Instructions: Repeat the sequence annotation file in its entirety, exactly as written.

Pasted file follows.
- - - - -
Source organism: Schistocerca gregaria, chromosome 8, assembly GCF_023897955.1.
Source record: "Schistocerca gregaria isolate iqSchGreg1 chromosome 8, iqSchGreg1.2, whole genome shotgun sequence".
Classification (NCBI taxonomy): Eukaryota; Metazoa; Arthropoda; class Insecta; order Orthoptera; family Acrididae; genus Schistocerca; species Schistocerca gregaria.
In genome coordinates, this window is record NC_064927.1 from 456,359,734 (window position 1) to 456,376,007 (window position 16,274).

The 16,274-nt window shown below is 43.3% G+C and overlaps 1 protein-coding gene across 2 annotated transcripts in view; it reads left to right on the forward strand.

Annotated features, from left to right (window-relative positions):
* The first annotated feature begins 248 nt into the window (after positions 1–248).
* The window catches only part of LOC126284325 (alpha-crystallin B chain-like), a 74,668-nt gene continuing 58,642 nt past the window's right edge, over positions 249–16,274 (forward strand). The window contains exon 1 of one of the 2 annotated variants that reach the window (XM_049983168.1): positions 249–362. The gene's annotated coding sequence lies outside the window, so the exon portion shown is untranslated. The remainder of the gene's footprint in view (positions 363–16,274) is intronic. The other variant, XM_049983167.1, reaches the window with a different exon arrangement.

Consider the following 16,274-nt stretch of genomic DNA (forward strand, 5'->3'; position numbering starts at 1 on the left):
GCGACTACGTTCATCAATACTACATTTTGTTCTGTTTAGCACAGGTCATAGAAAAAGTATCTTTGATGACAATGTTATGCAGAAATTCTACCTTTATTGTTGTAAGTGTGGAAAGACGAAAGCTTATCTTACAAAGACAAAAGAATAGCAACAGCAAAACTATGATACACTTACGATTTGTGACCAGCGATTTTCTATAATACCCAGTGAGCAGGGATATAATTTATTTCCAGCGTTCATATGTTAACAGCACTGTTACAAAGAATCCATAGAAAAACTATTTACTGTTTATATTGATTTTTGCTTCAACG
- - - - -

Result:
Source organism: Schistocerca gregaria, chromosome 8, assembly GCF_023897955.1.
Source record: "Schistocerca gregaria isolate iqSchGreg1 chromosome 8, iqSchGreg1.2, whole genome shotgun sequence".
Classification (NCBI taxonomy): Eukaryota; Metazoa; Arthropoda; class Insecta; order Orthoptera; family Acrididae; genus Schistocerca; species Schistocerca gregaria.
In genome coordinates, this window is record NC_064927.1 from 456,359,734 (window position 1) to 456,376,007 (window position 16,274).

The 16,274-nt window shown below is 43.3% G+C and overlaps 1 protein-coding gene across 2 annotated transcripts in view; it reads left to right on the forward strand.

Annotated features, from left to right (window-relative positions):
* The first annotated feature begins 248 nt into the window (after positions 1–248).
* The window catches only part of LOC126284325 (alpha-crystallin B chain-like), a 74,668-nt gene continuing 58,642 nt past the window's right edge, over positions 249–16,274 (forward strand). The window contains exon 1 of one of the 2 annotated variants that reach the window (XM_049983168.1): positions 249–362. The gene's annotated coding sequence lies outside the window, so the exon portion shown is untranslated. The remainder of the gene's footprint in view (positions 363–16,274) is intronic. The other variant, XM_049983167.1, reaches the window with a different exon arrangement.

Consider the following 16,274-nt stretch of genomic DNA (forward strand, 5'->3'; position numbering starts at 1 on the left):
GCGACTACGTTCATCAATACTACATTTTGTTCTGTTTAGCACAGGTCATAGAAAAAGTATCTTTGATGACAATGTTATGCAGAAATTCTACCTTTATTGTTGTAAGTGTGGAAAGACGAAAGCTTATCTTACAAAGACAAAAGAATAGCAACAGCAAAACTATGATACACTTACGATTTGTGACCAGCGATTTTCTATAATACCCAGTGAGCAGGGATATAATTTATTTCCAGCGTTCATATGTTAACAGCACTGTTACAAAGAATCCATAGAAAAACTATTTACTGTTTATATTGATTTTTGCTTCAACG